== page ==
It was his belief that children must stop being labeled as ‘mentally retarded’. “Furthermore,” Dunn states, “we must stop segregating them by placing them into our allegedly special programs.” (Dunn, p299-237) Dunn argued that special educators should assume fundamentally new roles. They should work with general education teachers, providing them with resources and consultation. In doing that, many students could remain in general education and avoid separate placements all together.In advocating mainstreaming for those with mild disabilities, Dunn also emphasized the importance of special education placement rather than exclusion for those students with severe disabilities.

As previously stated, children with more pronounced or severe disabilities were considered outcasts and excluded from school altogether. Dunn also questioned the need for disability labeling. Instead, he suggested using labels that describe the nature of the education that the student was going to receive, such as language or cognitive development.

Dunn’s ideas caused educators to become more aware of the needs for non-discriminatory assessments and placement in general education settings.In 1970, another activist, Evelyn Deno, published an article, “Special Education as Developmental Capital”. She was committed to making schools more responsive to diversity among children. Deno challenged that the special education system should improve the effectiveness of public school education for all students.

Deno offered the concept of a cascade of services to reshape the school system. “The cascade system is designed to make available whatever different-from-the- mainstream kind of setting is required to control the warning variables deemed critical for the individual case.” (Deno, p5-22) Deno’s major argument was in favor of individualized, student-centered education and against system-centered sorting.It was the blueprint for the placement options that are major parts of federal and state special education laws and practices. In 1972, James Gallagher voiced his concern that students with mild disabilities were being retained in classes that were not assisting them, seeing as their need for specialized education had expired. This contract would safeguard against incorrect and permanent placements, as well as help educators emphasize students’ strengths and positive contributions.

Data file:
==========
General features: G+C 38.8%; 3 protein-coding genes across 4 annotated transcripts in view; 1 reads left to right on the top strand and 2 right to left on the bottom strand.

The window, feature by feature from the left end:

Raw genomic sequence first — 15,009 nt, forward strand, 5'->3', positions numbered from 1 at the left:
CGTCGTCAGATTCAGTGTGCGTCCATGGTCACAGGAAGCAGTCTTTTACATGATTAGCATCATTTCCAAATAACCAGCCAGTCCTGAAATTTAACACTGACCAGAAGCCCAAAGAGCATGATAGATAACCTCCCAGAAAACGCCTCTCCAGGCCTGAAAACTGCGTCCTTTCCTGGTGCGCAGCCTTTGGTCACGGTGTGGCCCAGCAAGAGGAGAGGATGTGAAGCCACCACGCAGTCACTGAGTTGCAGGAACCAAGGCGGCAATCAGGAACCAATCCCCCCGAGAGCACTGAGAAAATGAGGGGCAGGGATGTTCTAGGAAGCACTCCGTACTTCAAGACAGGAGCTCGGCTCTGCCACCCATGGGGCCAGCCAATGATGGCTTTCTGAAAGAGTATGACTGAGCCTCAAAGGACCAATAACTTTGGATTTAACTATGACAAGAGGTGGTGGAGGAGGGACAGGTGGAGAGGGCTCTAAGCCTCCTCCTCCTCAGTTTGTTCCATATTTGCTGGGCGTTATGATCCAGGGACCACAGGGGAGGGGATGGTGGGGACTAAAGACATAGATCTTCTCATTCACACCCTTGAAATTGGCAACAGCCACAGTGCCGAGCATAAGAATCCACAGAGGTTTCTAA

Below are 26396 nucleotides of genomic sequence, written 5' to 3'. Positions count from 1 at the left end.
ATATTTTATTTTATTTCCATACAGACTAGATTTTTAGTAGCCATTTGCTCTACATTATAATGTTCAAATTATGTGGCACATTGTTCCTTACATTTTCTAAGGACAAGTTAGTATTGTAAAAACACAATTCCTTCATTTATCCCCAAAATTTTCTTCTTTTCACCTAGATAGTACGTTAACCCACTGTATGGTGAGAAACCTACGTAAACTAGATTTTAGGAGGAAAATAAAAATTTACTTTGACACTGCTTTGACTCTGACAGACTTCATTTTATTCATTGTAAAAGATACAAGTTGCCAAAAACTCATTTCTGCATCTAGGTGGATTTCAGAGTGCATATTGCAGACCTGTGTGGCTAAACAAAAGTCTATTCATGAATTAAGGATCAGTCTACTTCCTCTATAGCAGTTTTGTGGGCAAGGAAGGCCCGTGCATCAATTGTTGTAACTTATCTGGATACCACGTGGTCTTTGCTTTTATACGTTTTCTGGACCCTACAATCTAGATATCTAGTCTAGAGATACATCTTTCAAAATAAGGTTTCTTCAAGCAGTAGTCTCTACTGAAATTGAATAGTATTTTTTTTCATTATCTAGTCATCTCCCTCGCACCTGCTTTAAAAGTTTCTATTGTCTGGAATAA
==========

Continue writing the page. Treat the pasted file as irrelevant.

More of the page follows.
Gallagher stated that “placement of primary school age, or mildly retarded, or disturbed, or learning disabled children in a special education unit would require a contract signed between parents and educators, with specific goals and a clear time limit.” (Gallagher, p527-535) Gallagher’s ideas, modified to some extent, resurfaced just three years later. The modified version found its way into a federal law in the form of an individualized education program (IEP), and a due process of hearing.

The advocates’ success culminated 1975 when, on November 29, President Gerald Ford signed the Education o …